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Park Purpose and Significance
The purpose of Fort Stanwix National Monument is to preserve the location, resources, and stories associated with the military, political, and cultural events that occurred at the site of Fort Stanwix and to provide opportunities for visitor understanding and appreciation of these events.

Fort Stanwix National Monument is significant because it commemorates the broader contest of nations for economic and political control of the rich resources within the Mohawk Valley region of New York State and the Northern Frontier during the 18th and early 19th centuries.

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Enabling Park Legislation
After the 150th anniversary of the siege was celebrated in 1927, interest in the fort and the historic events in which it had figured was renewed. The State of New York purchased a small lot and erected a commemorative monument on the site in 1927. As a result of state and local interest, Fort Stanwix National Monument was authorized by Public Law No. 74-291 [s.739] August 21, 1935 [see 16 U.S.C. 450 l-n] in order to preserve "a national monument for the benefit and inspiration of the people." Secretary of the Interior Harold Ickes recommended that the bill be passed, noting that the area is "the site of a battle of great importance in American history and is worthy of federal protection..."

Fort Stanwix Act, Public Law No. 29
174th Congress
AN ACT
To provide for the establishment of a national monument on the site of Fort Stanwix in the State of New York
Sec. 1.
Be it enacted by the Senate and House of Representatives of the United States of America in Congress assembled, That when title to the site or portion thereof at Fort Stanwix, in the State of New York, together with such buildings and other property located thereon as may be designated by the Secretary of the Interior as necessary or desirable for national monument purposes, shall have been vested in the United States, said area and improvements, if any, shall be designated and set apart by proclamation of the President for preservation as a national monument for the benefit and inspiration of the people and shall be called the "Fort Stanwix National Monument:" Provided, That such area shall include at least that part of Fort Stanwix now belonging to the State of New York.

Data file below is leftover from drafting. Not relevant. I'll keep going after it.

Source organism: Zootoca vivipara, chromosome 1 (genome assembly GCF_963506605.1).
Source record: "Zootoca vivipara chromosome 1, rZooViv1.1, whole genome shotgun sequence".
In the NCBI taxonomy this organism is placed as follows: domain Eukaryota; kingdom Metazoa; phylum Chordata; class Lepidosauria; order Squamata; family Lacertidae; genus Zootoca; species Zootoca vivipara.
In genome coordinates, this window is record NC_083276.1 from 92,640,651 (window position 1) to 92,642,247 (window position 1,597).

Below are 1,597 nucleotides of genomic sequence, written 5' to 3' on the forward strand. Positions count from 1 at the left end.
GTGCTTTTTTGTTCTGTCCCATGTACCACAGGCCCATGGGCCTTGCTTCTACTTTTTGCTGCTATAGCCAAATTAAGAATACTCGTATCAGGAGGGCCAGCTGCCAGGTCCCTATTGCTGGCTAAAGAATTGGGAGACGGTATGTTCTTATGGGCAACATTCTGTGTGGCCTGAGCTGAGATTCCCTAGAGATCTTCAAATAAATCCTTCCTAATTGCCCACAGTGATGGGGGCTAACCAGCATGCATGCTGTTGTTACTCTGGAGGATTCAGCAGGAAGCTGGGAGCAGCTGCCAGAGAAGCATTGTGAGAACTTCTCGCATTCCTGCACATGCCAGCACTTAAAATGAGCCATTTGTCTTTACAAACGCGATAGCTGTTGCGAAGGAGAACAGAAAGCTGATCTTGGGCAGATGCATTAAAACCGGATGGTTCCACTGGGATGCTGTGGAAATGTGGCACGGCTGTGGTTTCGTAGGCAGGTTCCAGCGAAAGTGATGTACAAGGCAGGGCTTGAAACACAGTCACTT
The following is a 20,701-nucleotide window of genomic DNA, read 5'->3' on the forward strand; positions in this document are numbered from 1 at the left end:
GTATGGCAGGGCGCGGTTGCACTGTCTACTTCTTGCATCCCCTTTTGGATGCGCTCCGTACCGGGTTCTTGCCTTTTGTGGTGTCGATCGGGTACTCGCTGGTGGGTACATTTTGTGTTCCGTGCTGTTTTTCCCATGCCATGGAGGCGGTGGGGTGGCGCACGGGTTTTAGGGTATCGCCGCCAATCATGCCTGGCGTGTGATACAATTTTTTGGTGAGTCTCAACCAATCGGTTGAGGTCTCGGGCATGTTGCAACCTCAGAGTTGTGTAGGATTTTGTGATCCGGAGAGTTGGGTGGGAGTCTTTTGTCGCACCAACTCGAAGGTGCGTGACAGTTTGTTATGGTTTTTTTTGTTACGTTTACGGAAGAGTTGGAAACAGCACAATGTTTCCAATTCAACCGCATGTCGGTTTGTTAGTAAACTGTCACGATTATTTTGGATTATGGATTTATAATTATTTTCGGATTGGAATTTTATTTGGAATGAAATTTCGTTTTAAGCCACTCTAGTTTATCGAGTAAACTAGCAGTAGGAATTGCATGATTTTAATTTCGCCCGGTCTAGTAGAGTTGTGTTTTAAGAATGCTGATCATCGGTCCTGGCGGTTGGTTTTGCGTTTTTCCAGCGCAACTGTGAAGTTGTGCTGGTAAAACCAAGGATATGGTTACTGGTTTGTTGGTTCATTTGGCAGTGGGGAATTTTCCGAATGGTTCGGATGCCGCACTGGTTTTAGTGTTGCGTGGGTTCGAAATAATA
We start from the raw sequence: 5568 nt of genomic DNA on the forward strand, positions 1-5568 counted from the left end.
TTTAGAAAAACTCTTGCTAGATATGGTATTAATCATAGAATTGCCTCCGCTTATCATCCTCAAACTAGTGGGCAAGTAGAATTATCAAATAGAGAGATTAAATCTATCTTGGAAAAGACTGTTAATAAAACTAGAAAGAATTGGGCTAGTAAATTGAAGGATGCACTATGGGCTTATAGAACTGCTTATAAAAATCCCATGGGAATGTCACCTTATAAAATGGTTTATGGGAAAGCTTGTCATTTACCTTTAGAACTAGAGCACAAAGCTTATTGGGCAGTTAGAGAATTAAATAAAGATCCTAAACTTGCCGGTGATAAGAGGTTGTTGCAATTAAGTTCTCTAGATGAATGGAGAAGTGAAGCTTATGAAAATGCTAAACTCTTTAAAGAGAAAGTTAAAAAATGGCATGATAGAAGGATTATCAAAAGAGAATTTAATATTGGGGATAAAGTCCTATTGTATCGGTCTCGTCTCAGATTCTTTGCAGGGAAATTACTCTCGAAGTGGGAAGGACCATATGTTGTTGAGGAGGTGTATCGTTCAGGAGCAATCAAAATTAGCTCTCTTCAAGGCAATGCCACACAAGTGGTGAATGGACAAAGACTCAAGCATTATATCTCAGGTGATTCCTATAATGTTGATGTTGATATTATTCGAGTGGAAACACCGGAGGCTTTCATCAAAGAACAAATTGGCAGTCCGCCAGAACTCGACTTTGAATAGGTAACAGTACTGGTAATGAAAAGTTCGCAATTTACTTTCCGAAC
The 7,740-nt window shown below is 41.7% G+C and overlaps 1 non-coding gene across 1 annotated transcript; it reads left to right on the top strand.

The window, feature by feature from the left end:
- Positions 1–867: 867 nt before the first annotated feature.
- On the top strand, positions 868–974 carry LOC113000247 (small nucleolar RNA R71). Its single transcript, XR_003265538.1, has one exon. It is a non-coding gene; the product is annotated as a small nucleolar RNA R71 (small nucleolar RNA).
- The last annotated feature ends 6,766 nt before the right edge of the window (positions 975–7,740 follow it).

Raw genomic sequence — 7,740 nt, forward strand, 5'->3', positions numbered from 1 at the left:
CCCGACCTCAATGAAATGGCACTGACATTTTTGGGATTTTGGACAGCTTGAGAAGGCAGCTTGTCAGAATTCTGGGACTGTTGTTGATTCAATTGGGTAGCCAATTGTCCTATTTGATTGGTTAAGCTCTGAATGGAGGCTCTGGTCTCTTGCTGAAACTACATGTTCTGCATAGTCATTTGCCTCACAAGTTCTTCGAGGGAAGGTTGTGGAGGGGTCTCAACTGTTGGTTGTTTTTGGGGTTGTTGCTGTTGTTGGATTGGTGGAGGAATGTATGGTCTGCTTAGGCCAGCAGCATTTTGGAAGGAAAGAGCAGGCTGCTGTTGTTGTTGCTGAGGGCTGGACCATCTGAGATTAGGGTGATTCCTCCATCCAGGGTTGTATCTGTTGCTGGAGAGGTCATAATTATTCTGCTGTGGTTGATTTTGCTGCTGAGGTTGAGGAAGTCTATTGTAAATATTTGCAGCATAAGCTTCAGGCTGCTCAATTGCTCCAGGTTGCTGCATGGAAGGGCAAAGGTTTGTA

Sec. 2. That the Secretary of the Interior be, and he is hereby, authorized to accept donations of land, interests in land and/or buildings, structures, and other property within the boundaries of said national monument as determined and fixed hereunder, and donations of funds for the purchase and/or maintenance thereof, the title and evidence of title to lands acquired to be satisfactory to the Secretary of the Interior: Provided, That he may acquire on behalf of the United States out of any donated funds, by purchase at prices deemed by him reasonable, or by condemnation under the provisions of the Act of August 1, 1888, such tracts of land within the said national monument as may be necessary for the completion thereof.